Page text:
Your taxes: The cost of dying and when you have to pay it
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Although most people realise that there are costs when someone passes away, they don’t necessarily understand what these costs are, when and how they need to be paid, and how much they will amount to.
Sarah Love, a fiduciary practitioner at Private Client Trust, a division of Private Client Holdings, unpacks and explains these costs.
Income and Capital Gains Taxes
“When a person dies their last income tax year ends on the day they die. The next day is the first day of their estate’s tax year and the estate is a new taxpayer,” explains Love.
“On this day there is also a deemed disposal of all assets, and this triggers Capital Gains Tax. There are exceptions to the rule such as when your surviving spouse inherits your assets, but the general rule is that you have disposed of all your assets at market value to your estate, and the Capital Gain is made in your last tax year. In this final tax year your Capital Gains Tax Exemption is R300 000, and any additional gain will be added at 40% to your taxable income.”
“Should your estate later sell the asset, the estate will also make a gain, and this will be included in your estate’s taxable income in the year it is sold. You and your estate’s income taxes are paid on assessment.”
Love explains that Estate Duty is levied at 20% up to 25% on the net value of your estate.
“Each person is allowed R 3.5 million before estate duty becomes payable and if your predeceased spouse has any of their R 3,5 million abatement left you can use that as well.”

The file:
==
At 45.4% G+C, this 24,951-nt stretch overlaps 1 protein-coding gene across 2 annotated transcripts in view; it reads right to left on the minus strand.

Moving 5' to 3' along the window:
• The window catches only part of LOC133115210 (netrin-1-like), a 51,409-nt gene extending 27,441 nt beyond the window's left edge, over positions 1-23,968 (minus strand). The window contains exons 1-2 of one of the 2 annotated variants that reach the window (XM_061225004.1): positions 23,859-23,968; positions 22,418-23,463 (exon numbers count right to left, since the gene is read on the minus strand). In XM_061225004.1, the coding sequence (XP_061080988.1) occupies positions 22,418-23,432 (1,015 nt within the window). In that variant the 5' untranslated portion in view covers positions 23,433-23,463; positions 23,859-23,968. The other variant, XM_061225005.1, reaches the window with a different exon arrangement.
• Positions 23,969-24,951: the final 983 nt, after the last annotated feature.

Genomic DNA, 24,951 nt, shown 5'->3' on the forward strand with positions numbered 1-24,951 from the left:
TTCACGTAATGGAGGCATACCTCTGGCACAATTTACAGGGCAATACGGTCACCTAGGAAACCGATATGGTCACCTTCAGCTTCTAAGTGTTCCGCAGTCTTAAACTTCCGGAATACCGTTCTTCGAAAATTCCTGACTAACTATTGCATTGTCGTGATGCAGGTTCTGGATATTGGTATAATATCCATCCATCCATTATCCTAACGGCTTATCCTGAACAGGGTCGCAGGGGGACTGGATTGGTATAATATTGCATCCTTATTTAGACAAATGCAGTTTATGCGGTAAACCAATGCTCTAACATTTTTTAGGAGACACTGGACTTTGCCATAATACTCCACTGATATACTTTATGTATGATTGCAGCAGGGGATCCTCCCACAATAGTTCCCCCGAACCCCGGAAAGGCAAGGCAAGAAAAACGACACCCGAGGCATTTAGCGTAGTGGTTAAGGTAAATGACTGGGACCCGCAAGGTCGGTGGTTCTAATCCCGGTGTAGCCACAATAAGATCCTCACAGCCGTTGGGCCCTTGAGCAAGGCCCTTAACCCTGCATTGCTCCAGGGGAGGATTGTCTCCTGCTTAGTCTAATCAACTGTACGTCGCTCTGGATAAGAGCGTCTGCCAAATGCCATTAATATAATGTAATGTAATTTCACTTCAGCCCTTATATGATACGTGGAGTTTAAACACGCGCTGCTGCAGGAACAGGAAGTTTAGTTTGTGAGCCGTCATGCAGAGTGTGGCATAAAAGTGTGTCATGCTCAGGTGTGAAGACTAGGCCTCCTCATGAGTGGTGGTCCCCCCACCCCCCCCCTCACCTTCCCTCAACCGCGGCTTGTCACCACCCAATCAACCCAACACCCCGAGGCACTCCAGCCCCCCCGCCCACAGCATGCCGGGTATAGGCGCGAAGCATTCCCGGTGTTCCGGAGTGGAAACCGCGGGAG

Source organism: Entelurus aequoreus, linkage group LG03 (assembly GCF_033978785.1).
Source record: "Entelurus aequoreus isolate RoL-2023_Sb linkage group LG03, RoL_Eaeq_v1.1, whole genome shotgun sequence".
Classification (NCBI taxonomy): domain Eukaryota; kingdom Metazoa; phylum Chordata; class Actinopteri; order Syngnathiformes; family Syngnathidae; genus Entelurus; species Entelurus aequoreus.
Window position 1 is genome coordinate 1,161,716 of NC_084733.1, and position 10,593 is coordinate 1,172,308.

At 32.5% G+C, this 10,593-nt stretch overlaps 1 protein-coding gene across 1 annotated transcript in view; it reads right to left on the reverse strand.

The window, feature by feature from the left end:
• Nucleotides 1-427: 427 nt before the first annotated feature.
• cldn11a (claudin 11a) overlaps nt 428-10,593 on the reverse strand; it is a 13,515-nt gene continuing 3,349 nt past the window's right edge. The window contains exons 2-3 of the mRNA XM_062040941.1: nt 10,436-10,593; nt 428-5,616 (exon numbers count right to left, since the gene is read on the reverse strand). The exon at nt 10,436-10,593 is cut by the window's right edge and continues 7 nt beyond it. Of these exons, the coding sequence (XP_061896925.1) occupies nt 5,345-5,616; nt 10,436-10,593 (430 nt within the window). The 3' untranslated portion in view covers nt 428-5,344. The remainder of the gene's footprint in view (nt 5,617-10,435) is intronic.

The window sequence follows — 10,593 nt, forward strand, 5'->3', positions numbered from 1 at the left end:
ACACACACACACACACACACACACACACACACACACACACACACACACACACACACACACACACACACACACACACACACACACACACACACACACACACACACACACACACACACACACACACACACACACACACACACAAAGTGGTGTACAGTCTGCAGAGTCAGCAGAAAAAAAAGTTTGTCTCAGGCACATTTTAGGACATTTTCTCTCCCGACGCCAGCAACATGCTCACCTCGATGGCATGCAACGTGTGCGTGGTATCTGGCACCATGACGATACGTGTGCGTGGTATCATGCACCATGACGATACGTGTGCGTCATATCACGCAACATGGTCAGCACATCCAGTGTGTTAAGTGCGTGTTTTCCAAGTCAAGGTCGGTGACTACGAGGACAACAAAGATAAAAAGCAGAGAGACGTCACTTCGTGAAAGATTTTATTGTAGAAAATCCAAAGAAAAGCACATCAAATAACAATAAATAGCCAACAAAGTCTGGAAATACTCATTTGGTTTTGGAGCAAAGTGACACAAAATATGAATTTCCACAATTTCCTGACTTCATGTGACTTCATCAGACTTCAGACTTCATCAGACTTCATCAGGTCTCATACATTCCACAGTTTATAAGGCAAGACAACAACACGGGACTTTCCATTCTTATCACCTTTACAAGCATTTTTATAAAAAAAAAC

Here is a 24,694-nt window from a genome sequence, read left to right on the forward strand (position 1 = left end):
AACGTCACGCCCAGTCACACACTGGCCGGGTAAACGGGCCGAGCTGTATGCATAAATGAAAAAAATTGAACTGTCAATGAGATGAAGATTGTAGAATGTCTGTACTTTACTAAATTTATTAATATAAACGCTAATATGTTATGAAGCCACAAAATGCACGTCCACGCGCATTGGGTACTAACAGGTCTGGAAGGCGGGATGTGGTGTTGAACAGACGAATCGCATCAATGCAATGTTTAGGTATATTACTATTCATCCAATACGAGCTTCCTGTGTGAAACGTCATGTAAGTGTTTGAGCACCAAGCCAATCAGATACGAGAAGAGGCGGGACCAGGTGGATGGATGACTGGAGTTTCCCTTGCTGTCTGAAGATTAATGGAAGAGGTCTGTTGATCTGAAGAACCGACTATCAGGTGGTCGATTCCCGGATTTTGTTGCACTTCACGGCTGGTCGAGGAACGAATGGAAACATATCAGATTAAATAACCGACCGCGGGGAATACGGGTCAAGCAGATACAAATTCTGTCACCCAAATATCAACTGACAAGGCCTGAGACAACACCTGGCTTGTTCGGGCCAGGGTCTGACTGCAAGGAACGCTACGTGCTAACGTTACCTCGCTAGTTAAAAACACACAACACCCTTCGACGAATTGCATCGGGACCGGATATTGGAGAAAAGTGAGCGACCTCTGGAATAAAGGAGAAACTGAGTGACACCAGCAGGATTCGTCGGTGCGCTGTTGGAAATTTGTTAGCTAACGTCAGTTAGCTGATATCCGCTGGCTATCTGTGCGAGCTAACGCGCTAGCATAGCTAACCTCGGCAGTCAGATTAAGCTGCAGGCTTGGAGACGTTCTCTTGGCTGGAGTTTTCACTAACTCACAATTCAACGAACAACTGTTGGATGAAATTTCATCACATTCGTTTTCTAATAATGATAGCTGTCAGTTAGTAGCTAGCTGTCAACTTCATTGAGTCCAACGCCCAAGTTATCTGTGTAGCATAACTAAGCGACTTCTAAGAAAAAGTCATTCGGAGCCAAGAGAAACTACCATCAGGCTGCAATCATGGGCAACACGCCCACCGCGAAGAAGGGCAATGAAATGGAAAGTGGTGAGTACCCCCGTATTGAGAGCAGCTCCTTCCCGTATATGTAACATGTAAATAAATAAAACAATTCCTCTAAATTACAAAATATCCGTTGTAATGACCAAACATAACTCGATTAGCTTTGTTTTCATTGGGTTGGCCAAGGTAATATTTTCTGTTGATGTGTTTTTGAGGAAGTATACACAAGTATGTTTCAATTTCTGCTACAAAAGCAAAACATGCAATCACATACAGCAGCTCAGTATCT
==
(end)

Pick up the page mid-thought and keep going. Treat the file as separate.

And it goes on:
“There are also deductions available depending on who is inheriting. Anything left to a surviving spouse or to a registered Public Benefit organization will be deducted before Estate Duty is calculated. Estate Duty is due to SARS on the anniversary of your death, thereafter interest will be charged,” says Love.
“The Master’s fee is set by tariff and will be a maximum of R7 000. This is paid when the Liquidation and Distribution Account is accepted and permission to advertise is granted.”
“Your estate will need to be advertised at least twice in the Government Gazette and the local newspaper and this could be +- R 2000,” says Love. “The Government Gazette is R37.80, these are paid when they are incurred.”
Love advises that if you own immovable property, there will be conveyancing fees to transfer the property to your heirs. This cost varies depending on the value of the property. There is no Transfer Duty on the transfer to your heirs.
“If the property is sold from your estate the purchaser will pick up these fees. The conveyancing fees are paid when the property is transferred once the Liquidation and Distribution Account has lain for inspection free from objection.”
“If you own any motor vehicles there will also be a cost to transfer these to your heirs. In this case there may be the additional cost of getting a road worthy certificate.”
“The Executors fees are set at a maximum of 3.5% (Plus VAT if your executor is VAT Registered), however many Executors discount their fee depending on the nature and value of the estate,” explains Love. “These are paid when the Master approves the Liquidation and Distribution Account for distribution and the heirs are paid.”
“The above hopefully sheds some light of the costs of estate administration when someone passes away. It is best to chat to a registered fiduciary practitioner if you have concerns and queries regarding preparing for the costs of your or a family members death. They will be able to guide you through what to expect and what to budget for,” concludes Love.